Ask anyone who’s heard those words. You can describe the moment as if it were yesterday. The room, the sounds, the smells, what everyone was wearing. Psychologists call it a “flash bulb memory” seared into your consciousness by the trauma of the event.
“You have cancer,” the doctor said, without any equivocation, any niceties, any waffling.
At first I didn’t take it in – a bit stunned really. After the internal “oh f***ng shit,” then came my first complete thought: what’s this going to mean to my riding?
OK, OK, before immediately dismissing me as a total flake, a liar or someone who just can’t face reality, you’ve got to hear me out.
I know, you’re thinking that’s just an escape. I couldn’t face the immediate reality of a life-threatening illness. And, frankly, you might very well be right. But I’d just recently taken up riding and I was full on obsessed. Being on the far side of middle age – the very far side – I knew this endeavour was going to be a challenge, but I was into it and time was of the essence.
I bought into Malcolm Gladwell’s idea described in his book “Outliers” that it takes about 10,000 hours to master any particular field. By my math, that means, at an hour a day, 5 times a week, (with two weeks off for holidays) it would take me 40 years to make up those hours. At night I rehashed the numbers. Maybe, just maybe I could squeeze that time in, if I worked really hard – rode on weekends, and ditched the idea of an annual holiday.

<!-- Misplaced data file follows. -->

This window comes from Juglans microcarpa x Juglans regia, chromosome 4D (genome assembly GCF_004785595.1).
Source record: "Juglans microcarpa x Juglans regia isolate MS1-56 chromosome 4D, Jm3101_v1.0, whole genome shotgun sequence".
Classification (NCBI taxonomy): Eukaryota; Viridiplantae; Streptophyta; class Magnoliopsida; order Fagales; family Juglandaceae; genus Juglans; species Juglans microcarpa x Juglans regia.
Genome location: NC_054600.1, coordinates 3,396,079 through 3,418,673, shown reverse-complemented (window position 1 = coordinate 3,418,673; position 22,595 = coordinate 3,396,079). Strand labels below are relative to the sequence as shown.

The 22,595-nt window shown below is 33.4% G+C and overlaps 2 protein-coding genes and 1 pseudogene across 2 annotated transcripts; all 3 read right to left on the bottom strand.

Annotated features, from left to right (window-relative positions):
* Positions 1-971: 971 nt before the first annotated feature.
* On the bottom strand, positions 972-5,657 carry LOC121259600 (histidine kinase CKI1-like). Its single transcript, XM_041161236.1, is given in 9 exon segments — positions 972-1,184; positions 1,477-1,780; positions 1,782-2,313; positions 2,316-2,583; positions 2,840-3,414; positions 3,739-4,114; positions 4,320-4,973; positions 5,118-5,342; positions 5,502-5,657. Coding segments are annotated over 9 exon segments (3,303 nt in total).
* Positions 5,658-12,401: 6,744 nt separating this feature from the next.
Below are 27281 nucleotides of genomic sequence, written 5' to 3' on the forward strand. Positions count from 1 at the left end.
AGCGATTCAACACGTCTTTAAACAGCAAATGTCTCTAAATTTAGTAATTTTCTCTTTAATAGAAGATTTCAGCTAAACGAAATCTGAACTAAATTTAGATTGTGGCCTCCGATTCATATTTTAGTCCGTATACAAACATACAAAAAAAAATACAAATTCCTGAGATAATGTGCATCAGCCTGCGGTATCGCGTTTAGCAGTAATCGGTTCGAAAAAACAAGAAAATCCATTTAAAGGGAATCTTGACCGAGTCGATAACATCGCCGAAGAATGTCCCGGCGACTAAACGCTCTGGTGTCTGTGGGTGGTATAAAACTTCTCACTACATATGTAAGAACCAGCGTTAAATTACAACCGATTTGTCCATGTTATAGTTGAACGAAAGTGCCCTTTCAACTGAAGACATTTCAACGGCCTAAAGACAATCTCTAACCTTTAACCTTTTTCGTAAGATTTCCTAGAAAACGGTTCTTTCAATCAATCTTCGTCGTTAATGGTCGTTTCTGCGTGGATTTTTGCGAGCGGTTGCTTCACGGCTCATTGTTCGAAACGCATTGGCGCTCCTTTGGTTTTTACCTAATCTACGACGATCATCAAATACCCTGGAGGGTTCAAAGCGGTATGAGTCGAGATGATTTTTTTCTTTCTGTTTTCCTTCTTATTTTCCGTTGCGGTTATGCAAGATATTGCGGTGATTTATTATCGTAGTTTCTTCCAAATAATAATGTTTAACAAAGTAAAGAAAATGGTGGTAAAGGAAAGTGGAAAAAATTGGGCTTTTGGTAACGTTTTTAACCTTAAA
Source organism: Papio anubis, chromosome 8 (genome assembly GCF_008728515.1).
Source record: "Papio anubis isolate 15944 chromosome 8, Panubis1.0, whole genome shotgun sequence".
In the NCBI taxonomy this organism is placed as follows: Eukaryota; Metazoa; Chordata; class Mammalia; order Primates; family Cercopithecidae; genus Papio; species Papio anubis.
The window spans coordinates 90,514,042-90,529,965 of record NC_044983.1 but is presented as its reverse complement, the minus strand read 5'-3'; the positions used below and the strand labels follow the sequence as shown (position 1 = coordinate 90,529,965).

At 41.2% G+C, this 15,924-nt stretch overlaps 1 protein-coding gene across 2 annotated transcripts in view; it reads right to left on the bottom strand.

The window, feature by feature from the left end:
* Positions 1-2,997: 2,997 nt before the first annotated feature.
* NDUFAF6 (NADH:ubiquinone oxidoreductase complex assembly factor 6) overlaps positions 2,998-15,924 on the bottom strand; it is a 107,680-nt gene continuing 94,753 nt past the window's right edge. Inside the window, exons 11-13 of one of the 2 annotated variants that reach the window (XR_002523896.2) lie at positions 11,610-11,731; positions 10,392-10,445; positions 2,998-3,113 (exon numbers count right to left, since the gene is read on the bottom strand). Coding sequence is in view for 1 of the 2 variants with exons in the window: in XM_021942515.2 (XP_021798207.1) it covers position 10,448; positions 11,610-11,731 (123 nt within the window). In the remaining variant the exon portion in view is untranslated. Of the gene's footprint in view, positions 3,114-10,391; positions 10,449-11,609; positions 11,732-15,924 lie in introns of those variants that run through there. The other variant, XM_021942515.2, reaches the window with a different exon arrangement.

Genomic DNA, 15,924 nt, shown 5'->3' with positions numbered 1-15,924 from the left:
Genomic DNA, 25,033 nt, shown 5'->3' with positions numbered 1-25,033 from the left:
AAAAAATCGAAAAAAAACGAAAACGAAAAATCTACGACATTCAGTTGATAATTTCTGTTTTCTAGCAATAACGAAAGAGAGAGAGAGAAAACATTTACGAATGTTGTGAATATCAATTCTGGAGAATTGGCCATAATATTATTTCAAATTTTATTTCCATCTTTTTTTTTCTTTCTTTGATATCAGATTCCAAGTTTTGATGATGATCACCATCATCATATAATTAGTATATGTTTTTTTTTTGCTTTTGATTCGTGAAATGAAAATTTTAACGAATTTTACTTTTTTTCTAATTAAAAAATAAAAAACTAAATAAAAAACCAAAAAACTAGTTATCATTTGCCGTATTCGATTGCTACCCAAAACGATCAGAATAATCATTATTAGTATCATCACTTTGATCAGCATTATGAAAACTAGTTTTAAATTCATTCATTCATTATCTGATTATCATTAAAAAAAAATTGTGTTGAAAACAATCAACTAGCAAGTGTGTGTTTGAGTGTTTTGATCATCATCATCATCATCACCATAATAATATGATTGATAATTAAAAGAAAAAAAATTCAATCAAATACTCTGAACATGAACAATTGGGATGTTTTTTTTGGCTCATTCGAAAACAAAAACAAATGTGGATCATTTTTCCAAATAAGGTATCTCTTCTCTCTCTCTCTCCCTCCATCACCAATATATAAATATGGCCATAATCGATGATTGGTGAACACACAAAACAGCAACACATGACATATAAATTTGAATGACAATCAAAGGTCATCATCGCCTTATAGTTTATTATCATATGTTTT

I tried to ignore the reality that the 10,000 hours estimate was optimistic at my age. Learning to ride when you’re young is one thing; taking it up as a… ahem, “mature” adult is another story. Muscle memory, (who has any memory to speak of anymore?) is non-existent for muscles twisted by decades of carrying heavy purses and briefcases. That, combined with an increasingly osteoporotic skeleton, makes developing the necessary balance and fluidity a search for the equestrian holy grail.
But I remained undeterred. I was prepared to work hard to get there.
With my diagnosis, my sinking heart knew the truth: Cancer could severely curtail my time in the saddle.
Over the many difficult months ahead I came to realize how riding allowed me to persevere. Whether I was hairless, or wore a surgical mask, my horse would continue to look me in the eye and see me for the pain-in-the-ass rider I really was, his view of me unblinkered by disease. The barn, my coach and my off-beat riding community were an all-encompassing alternate universe as I struggled with a life-threatening disease.
At the same time I realized just how little the doctors, surgeons and oncologists understood about riding, and the risks and rewards of engaging in this sport while going through treatment.
Over the next few months, I’ll share some of my experiences and what I’ve learned about riding with cancer. From surgery to chemotherapy, from nausea and fatigue to microbes in the barn, and from those who think you’re crazy to those who love you anyway. I hope what I’ve learned will be helpful to some of you who may be facing the same journey.
Along the way please share any thoughts, questions or your own experiences.